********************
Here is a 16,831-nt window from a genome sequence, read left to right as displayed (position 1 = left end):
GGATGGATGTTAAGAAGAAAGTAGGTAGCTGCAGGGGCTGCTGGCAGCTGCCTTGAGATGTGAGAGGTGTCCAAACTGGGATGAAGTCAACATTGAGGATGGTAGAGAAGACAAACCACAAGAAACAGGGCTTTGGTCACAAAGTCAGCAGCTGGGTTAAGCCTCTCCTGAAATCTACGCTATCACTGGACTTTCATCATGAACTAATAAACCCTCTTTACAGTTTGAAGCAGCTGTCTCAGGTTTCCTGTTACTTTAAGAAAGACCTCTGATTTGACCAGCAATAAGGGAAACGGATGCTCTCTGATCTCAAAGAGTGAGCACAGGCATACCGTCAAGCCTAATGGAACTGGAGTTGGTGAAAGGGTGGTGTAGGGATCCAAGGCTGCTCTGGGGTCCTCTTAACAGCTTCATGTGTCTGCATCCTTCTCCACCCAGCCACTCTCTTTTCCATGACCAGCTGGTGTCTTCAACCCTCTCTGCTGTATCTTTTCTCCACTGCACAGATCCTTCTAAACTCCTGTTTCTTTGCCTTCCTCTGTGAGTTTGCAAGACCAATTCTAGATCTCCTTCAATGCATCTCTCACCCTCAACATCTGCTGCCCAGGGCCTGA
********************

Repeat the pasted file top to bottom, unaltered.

Here is a 16,831-nt window from a genome sequence, read left to right as displayed (position 1 = left end):
GGATGGATGTTAAGAAGAAAGTAGGTAGCTGCAGGGGCTGCTGGCAGCTGCCTTGAGATGTGAGAGGTGTCCAAACTGGGATGAAGTCAACATTGAGGATGGTAGAGAAGACAAACCACAAGAAACAGGGCTTTGGTCACAAAGTCAGCAGCTGGGTTAAGCCTCTCCTGAAATCTACGCTATCACTGGACTTTCATCATGAACTAATAAACCCTCTTTACAGTTTGAAGCAGCTGTCTCAGGTTTCCTGTTACTTTAAGAAAGACCTCTGATTTGACCAGCAATAAGGGAAACGGATGCTCTCTGATCTCAAAGAGTGAGCACAGGCATACCGTCAAGCCTAATGGAACTGGAGTTGGTGAAAGGGTGGTGTAGGGATCCAAGGCTGCTCTGGGGTCCTCTTAACAGCTTCATGTGTCTGCATCCTTCTCCACCCAGCCACTCTCTTTTCCATGACCAGCTGGTGTCTTCAACCCTCTCTGCTGTATCTTTTCTCCACTGCACAGATCCTTCTAAACTCCTGTTTCTTTGCCTTCCTCTGTGAGTTTGCAAGACCAATTCTAGATCTCCTTCAATGCATCTCTCACCCTCAACATCTGCTGCCCAGGGCCTGA